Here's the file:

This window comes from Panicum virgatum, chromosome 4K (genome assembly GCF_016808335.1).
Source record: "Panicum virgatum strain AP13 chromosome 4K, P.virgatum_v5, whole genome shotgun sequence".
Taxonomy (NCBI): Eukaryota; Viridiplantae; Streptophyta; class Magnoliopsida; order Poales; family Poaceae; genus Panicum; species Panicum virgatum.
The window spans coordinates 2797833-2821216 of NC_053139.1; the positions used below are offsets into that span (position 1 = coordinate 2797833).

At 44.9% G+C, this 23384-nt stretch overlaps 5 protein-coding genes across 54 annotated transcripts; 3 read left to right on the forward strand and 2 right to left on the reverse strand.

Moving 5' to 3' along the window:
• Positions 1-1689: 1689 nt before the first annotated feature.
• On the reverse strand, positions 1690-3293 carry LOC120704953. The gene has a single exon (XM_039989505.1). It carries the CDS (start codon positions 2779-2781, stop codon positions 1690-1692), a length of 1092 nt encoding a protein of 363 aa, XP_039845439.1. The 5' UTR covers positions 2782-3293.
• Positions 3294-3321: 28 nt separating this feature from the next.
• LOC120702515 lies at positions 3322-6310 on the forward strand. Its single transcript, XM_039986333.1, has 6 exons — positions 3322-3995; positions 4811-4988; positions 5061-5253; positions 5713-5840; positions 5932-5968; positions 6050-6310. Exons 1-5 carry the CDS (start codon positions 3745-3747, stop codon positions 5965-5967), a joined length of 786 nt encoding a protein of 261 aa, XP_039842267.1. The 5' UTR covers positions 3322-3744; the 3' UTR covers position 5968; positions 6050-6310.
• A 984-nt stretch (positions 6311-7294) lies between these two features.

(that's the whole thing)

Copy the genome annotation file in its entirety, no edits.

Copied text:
This window comes from Panicum virgatum, chromosome 4K (genome assembly GCF_016808335.1).
Source record: "Panicum virgatum strain AP13 chromosome 4K, P.virgatum_v5, whole genome shotgun sequence".
Taxonomy (NCBI): Eukaryota; Viridiplantae; Streptophyta; class Magnoliopsida; order Poales; family Poaceae; genus Panicum; species Panicum virgatum.
The window spans coordinates 2797833-2821216 of NC_053139.1; the positions used below are offsets into that span (position 1 = coordinate 2797833).

At 44.9% G+C, this 23384-nt stretch overlaps 5 protein-coding genes across 54 annotated transcripts; 3 read left to right on the forward strand and 2 right to left on the reverse strand.

Moving 5' to 3' along the window:
• Positions 1-1689: 1689 nt before the first annotated feature.
• On the reverse strand, positions 1690-3293 carry LOC120704953. The gene has a single exon (XM_039989505.1). It carries the CDS (start codon positions 2779-2781, stop codon positions 1690-1692), a length of 1092 nt encoding a protein of 363 aa, XP_039845439.1. The 5' UTR covers positions 2782-3293.
• Positions 3294-3321: 28 nt separating this feature from the next.
• LOC120702515 lies at positions 3322-6310 on the forward strand. Its single transcript, XM_039986333.1, has 6 exons — positions 3322-3995; positions 4811-4988; positions 5061-5253; positions 5713-5840; positions 5932-5968; positions 6050-6310. Exons 1-5 carry the CDS (start codon positions 3745-3747, stop codon positions 5965-5967), a joined length of 786 nt encoding a protein of 261 aa, XP_039842267.1. The 5' UTR covers positions 3322-3744; the 3' UTR covers position 5968; positions 6050-6310.
• A 984-nt stretch (positions 6311-7294) lies between these two features.